Year of the Blues
Photo by Tony Bonyata
I am the oldest living bluesman. I know you don't believe it - you skinny little white man gaping at the old black carcass on the bed before him, shaking his head sadly. Hey white boy - I'm really in here - it's only the shell that's been shattered - the spirit is still here and I can see your blurred image though my milky eyes are dimming.
You've come no doubt because you've heard a story from someone and came to see the mummy for yourself. You are the only visitor I've had for some - oh let's see - thirty-some years? - not counting the little nun that comes every other week and reads me the magazines and some scriptures. Gotta give Sister Gonzales credit - she don't even know if I'm listenin' or not, but she keeps comin'. I've watched her turn from a pretty young thing into an aged crone before my very eyes. I worry about the good Sister - she's been sick lately. Hate to think I might outlast the old girl yet.
So you tracked me down huh, kid? And how do you like the place? Not exactly known for it's cheerful demeanor or sanitation, eh? Well that's what you get when you're poor and black and got no family to speak of. They would'a pulled the plug on me years ago, but I'm a tough ol' rooster and keep making just enough of a fuss to give 'em pause enough not to try anything. Still wondering if they might just slip me something one of these days anyway - put me out of my misery. In fact I expect that's the way my time on this earth is going to end - a choke and a cry and I'm called to face my judgment.
And how about me? I know I look a bit of a sight. Probably hard to imagine the lump of flesh with its missing limbs once had a stable full of beautiful girls catering to my every need, huh? Yessir - I think back on all those pleasures of the flesh and I get to tinglin' even now. Sometimes when I'm listening to Sister Gonzales read I get a little excited and try to reach out to grab her and show her what a man can do, but I forget there ain't no arm there anymore and my stump just kind of waves in the empty air.
To never touch a woman again - might as well be dead. And dead is where I would rather be, but for the knowledge of the debt I will have to pay for the sins I have committed against my fellow man. For not only am I the oldest living bluesman - I am the greatest of them all. What - you say you've never heard of me? Well, listen closely, kid, and although I cannot speak - and you will not hear, I will tell you the story of my life.
But first watch this. Did you see what I did with my left hand - the one that still has fingers? That was the fastest riff in the world - the one that made Son House, Blind Blake, Lightnin', B.B., and all the rest bow down to me in awe. No one has ever played that riff as fast as me - I alone have the gift. Yes - I see the nurse explain that it's only a spasm - an involuntary movement of the muscles, but I can assure you there is nothing involuntary about it. Watch - here I go again. My fingers will never touch a guitar string again, but I can hear every note in my head as though it was ringing out loud in my cell. Can't you hear it, son?
It's a cry. First thing I heard when I was born was my mother moanin' and cryin' as she died. I joined right in and even the dogs howled along. Least that's what my pappy tol' me. Course I didn't see much of him growin' up - he wasn't 'round much and I pretty much raised up my own. I was livin' out on the streets by the time I was ten. But before she died, my granny told me 'bout how her daddy got snatched up and brought over from Africa when he was a boy; and how he was taken from his mother and father and sold to a white man; and how he married her momma, but the girl got sold down the river and the kids got took away. One day later on they heard how he broke loose and struck a white man and got hisself hung up in a tree for his efforts. She used to cry and cry 'bout that - then she'd take me to the church and cry some more. And pray that the white man would pay for what he'd done to us.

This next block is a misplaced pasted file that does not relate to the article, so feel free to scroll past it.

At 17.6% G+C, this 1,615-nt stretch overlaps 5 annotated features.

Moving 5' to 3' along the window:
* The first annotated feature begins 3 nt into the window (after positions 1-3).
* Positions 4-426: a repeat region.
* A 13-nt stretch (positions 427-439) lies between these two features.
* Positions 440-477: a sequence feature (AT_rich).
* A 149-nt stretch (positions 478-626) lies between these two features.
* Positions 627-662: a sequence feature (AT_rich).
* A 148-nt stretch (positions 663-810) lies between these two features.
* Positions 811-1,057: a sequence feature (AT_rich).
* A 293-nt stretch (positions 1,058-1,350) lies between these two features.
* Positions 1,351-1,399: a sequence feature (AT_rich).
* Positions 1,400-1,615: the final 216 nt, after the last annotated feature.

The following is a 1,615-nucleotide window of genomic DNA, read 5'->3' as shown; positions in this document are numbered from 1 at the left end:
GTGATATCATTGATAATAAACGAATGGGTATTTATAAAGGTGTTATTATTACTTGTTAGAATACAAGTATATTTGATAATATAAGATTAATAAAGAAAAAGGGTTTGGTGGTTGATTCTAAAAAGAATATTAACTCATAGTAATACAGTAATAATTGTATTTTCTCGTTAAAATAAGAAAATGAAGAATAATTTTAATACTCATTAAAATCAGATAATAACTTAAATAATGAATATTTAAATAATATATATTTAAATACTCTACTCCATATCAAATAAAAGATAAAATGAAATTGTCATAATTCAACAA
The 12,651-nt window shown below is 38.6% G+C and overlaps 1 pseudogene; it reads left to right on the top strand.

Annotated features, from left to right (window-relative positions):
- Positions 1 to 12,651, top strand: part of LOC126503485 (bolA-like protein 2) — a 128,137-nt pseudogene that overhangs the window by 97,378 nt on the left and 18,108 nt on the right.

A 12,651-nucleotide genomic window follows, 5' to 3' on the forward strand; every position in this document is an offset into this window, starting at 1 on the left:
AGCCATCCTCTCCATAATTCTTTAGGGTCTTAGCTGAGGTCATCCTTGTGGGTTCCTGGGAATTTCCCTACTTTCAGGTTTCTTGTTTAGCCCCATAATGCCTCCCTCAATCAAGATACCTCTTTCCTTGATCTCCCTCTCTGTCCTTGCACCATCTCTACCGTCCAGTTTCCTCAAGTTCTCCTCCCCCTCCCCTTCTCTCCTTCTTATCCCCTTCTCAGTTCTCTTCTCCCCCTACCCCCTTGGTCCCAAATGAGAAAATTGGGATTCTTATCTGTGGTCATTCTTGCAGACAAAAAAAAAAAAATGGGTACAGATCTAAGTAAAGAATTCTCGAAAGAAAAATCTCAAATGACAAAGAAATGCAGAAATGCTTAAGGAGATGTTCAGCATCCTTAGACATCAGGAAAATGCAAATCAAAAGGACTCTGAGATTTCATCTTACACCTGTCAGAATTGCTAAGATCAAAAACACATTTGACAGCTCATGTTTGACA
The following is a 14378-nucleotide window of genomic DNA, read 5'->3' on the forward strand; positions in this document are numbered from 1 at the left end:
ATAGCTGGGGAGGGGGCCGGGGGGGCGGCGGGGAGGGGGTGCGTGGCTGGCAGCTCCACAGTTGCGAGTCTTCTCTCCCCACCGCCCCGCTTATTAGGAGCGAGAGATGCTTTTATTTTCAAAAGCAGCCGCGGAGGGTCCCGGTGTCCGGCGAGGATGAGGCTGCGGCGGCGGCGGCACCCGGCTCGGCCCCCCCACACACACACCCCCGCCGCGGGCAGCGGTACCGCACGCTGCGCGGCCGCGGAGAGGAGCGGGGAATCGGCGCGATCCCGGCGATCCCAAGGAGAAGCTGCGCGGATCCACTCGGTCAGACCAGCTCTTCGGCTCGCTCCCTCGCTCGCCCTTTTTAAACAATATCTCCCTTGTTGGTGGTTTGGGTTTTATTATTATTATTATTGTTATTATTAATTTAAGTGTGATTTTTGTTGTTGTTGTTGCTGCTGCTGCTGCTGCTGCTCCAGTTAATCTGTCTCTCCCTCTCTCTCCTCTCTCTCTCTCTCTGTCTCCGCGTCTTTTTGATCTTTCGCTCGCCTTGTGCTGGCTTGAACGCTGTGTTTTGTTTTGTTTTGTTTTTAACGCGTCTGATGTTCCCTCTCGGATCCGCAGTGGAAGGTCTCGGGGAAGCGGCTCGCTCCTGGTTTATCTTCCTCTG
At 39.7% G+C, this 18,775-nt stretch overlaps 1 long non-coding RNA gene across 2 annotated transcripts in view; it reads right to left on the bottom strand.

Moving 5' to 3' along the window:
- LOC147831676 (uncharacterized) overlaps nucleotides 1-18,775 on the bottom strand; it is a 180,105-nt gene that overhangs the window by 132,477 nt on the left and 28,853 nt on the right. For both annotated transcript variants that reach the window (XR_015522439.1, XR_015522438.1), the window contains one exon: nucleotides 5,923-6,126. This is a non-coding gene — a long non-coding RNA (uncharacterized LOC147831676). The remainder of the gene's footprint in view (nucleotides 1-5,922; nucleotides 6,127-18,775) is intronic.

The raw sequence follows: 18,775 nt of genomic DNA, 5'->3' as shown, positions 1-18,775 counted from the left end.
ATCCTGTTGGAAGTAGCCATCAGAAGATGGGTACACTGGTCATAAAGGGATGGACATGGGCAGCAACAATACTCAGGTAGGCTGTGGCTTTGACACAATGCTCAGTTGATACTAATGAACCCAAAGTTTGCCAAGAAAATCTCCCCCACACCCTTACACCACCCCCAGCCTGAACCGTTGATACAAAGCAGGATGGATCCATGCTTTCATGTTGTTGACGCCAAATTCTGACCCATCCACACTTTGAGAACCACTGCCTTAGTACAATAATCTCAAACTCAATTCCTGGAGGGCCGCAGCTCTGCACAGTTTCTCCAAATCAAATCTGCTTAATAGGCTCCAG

Gran told me a story of how the spirits gave all men all of the musical notes in the kingdom of Heaven, but that a white king wearing a powdered wig had decreed that only certain notes were acceptable to God - so the black man had to accept slavery even in his music. But we fooled the white man. We only used the notes we were told to, but we used them our own way. The white man said those diminished or flat notes were the devil's business - we just took 'em for a substitute for the songs the white man made us lose when they took us into exile to pick their cotton and sweep their floors.
After Gran was gone - I hung around on the streets with some tough older fellows - who played some wicked music on cheap guitars and mouth harps. I took to it myself, and built myself one out of a cigar box and made a little noise with it. I was never one of the best, but I kept at it and earned a bit of change. Went nearly a month without hardly eating and bought myself an old second hand one and carried that beauty on my back for many years.
There was always plenty of trouble about - so I hit the road and one day found myself in New Orleans. I was a pretty good-looking gent at the time and not dressed too shabby - cuz I always had some ladies looking out for me and helping me along. But I got involved with a Hoodoo woman and she changed everything for me. I expressed to her one night my fear of dyin' and she said some words and put a spell on me for long life - and this has been my blessing and my curse ever since. Then I told her my dream of how I wanted to be the best guitarist in the world - to be able to tame the wild notes to make the guitar howl and cry and scream at the white man. She mixed up a foul smelling gris-gris and spoke some incantations to Esu. She told me I would get better and better as I played, but that to become the best - there would have to be a sacrifice. Well that was too much for me - so I moved on - but the Hoodoo woman must have had some effect because I did get better and better and began to make a bit of a name for myself.
Unfortunately - she weren't too happy about me cuttin' out either - so she went ahead and cursed me too. So even though I was playin' faster and better than ever - I wasn't able to make any money. Every dollar I earned just slid right through my hands. I did hit the bottle a spell there and I ended up playin' railway stations just for a nickel or two to buy a taste. I remember playin a little slide one day in Mississippi and looked up to see a well-dressed black fellow eyeing me. "That's the weirdest music I ever heard, boy," he said - and asked me to play some more. I saw his picture on some sheet music a few years later - guy by the name of W.C. Handy - and he was calling my music the blues and selling it.